The book started out with an entirely different main character, and he (a young man) was a mortal and found the Deathlist, and at the same time,  there was another older man and his wife who also knew the Deathlist existed. Alas, that story (I really liked it) was taken over by the vain and gorgeous Death, so much so that the entire book changed from science fiction/fantasy to visionary & metaphysical/satire.

In some ways, the final scenes of Deathlist mimic the end of Animal Farm in that our main character Death is betrayed by the Trinity. However, unlike Animal Farm, the novel Deathlist is not as depressing an ending. Death learns quite a bit about herself during the course of the action, while the reader will have some pretty important questions to ask of themselves as well. Most importantly, it’s this one:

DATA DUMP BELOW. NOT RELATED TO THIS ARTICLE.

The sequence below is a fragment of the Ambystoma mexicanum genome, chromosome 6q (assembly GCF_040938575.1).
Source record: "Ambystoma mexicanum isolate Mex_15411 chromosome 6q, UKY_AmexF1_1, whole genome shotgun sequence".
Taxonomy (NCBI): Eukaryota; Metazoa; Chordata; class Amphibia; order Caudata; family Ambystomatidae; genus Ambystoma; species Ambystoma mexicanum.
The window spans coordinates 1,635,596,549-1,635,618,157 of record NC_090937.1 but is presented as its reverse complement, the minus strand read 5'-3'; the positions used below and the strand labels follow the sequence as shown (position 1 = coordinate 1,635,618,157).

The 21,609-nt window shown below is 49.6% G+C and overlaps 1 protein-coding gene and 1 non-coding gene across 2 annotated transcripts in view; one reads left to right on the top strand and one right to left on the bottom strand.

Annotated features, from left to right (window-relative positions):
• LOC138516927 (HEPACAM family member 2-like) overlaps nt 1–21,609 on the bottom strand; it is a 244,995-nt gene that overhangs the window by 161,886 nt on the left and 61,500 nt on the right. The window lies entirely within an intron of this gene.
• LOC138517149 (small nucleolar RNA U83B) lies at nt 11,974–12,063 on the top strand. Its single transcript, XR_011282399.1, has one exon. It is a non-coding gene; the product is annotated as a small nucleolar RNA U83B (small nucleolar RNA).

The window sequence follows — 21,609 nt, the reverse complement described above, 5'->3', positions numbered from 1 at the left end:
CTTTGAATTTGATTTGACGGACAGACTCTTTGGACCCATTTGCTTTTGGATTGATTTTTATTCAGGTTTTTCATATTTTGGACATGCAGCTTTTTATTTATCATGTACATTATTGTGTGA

“Would you want to know when you’re going to die?” 

You can answer the question in our survey here.

As a literary device or artistic form, an “allegory is a narrative or visual representation in which a character, place, or event can be interpreted to represent a hidden meaning with moral or political significance. Authors have used allegory throughout history in all forms of art to illustrate or convey complex ideas.” [Wikipedia]

The character Death conveys vanity, selfishness, and a host of other “deadly sins” (Did I say that? Yes, I guess I did.) But her character represents some aspects of hope, love, trust, and loyalty, too. SO. I hope you read Deathlist, take the survey, and let me know what you think of it!

Also, Deathlist is funny, but its messages are not. That’s kind of what satire is all about, I think.

Well, the Trinity is off playing golf while you and I are working. So let’s go back to work.